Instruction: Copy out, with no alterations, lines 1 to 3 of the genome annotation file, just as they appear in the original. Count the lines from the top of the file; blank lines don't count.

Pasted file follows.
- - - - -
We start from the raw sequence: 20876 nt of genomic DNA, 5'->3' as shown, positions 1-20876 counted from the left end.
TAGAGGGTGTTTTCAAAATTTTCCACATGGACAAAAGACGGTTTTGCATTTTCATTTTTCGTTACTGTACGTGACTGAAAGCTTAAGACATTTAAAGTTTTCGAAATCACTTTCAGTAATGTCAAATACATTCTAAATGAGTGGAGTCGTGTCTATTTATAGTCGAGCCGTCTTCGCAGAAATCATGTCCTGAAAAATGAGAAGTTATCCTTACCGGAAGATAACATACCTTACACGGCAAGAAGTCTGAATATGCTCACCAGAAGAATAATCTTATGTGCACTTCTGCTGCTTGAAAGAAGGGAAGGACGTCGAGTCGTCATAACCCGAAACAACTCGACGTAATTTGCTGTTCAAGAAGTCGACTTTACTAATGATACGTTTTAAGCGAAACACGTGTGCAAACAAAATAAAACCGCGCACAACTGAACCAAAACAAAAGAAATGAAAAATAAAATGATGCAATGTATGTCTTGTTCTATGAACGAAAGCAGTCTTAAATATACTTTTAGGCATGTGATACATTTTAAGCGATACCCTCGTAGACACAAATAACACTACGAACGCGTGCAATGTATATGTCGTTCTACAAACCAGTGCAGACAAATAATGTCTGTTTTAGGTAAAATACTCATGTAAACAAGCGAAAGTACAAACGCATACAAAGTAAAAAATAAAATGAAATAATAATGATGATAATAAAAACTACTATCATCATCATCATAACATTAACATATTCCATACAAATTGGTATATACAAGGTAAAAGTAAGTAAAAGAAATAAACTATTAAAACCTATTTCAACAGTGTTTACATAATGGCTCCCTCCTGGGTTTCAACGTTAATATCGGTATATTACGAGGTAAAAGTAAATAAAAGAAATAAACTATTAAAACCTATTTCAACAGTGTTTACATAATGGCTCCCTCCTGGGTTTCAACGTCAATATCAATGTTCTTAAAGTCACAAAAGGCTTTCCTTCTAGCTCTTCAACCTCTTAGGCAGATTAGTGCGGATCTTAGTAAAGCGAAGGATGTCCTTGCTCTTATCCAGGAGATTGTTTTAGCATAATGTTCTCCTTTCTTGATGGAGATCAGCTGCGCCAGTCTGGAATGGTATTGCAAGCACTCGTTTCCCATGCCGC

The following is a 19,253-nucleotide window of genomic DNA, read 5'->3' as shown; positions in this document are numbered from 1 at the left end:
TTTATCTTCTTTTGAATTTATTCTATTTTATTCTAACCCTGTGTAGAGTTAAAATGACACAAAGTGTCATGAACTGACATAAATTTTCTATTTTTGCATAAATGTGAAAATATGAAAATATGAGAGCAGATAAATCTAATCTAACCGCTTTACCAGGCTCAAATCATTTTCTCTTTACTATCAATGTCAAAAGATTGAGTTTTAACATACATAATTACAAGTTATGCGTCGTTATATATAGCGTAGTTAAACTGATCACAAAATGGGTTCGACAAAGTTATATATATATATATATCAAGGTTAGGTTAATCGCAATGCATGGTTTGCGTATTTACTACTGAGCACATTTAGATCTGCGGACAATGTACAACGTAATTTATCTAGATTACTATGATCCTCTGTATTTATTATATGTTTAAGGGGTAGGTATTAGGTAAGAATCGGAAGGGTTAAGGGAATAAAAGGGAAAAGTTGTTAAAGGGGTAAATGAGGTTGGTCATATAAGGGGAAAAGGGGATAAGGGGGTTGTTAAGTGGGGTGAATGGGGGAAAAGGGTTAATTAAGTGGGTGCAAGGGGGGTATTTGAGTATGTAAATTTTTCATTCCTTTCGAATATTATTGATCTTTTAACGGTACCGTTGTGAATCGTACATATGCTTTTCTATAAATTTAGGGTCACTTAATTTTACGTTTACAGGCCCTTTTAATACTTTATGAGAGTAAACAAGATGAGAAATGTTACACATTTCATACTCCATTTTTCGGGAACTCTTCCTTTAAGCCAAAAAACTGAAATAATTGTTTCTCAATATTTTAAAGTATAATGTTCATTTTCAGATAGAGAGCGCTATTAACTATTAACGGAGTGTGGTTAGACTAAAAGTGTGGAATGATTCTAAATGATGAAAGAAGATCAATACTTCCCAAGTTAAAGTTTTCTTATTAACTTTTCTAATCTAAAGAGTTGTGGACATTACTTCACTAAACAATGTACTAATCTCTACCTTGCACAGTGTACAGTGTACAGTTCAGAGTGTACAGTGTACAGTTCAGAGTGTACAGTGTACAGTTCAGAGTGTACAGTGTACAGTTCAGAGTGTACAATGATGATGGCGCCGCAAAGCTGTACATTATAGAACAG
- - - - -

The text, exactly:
We start from the raw sequence: 20876 nt of genomic DNA, 5'->3' as shown, positions 1-20876 counted from the left end.
TAGAGGGTGTTTTCAAAATTTTCCACATGGACAAAAGACGGTTTTGCATTTTCATTTTTCGTTACTGTACGTGACTGAAAGCTTAAGACATTTAAAGTTTTCGAAATCACTTTCAGTAATGTCAAATACATTCTAAATGAGTGGAGTCGTGTCTATTTATAGTCGAGCCGTCTTCGCAGAAATCATGTCCTGAAAAATGAGAAGTTATCCTTACCGGAAGATAACATACCTTACACGGCAAGAAGTCTGAATATGCTCACCAGAAGAATAATCTTATGTGCACTTCTGCTGCTTGAAAGAAGGGAAGGACGTCGAGTCGTCATAACCCGAAACAACTCGACGTAATTTGCTGTTCAAGAAGTCGACTTTACTAATGATACGTTTTAAGCGAAACACGTGTGCAAACAAAATAAAACCGCGCACAACTGAACCAAAACAAAAGAAATGAAAAATAAAATGATGCAATGTATGTCTTGTTCTATGAACGAAAGCAGTCTTAAATATACTTTTAGGCATGTGATACATTTTAAGCGATACCCTCGTAGACACAAATAACACTACGAACGCGTGCAATGTATATGTCGTTCTACAAACCAGTGCAGACAAATAATGTCTGTTTTAGGTAAAATACTCATGTAAACAAGCGAAAGTACAAACGCATACAAAGTAAAAAATAAAATGAAATAATAATGATGATAATAAAAACTACTATCATCATCATCATAACATTAACATATTCCATACAAATTGGTATATACAAGGTAAAAGTAAGTAAAAGAAATAAACTATTAAAACCTATTTCAACAGTGTTTACATAATGGCTCCCTCCTGGGTTTCAACGTTAATATCGGTATATTACGAGGTAAAAGTAAATAAAAGAAATAAACTATTAAAACCTATTTCAACAGTGTTTACATAATGGCTCCCTCCTGGGTTTCAACGTCAATATCAATGTTCTTAAAGTCACAAAAGGCTTTCCTTCTAGCTCTTCAACCTCTTAGGCAGATTAGTGCGGATCTTAGTAAAGCGAAGGATGTCCTTGCTCTTATCCAGGAGATTGTTTTAGCATAATGTTCTCCTTTCTTGATGGAGATCAGCTGCGCCAGTCTGGAATGGTATTGCAAGCACTCGTTTCCCATGCCGC

The following is a 19,253-nucleotide window of genomic DNA, read 5'->3' as shown; positions in this document are numbered from 1 at the left end: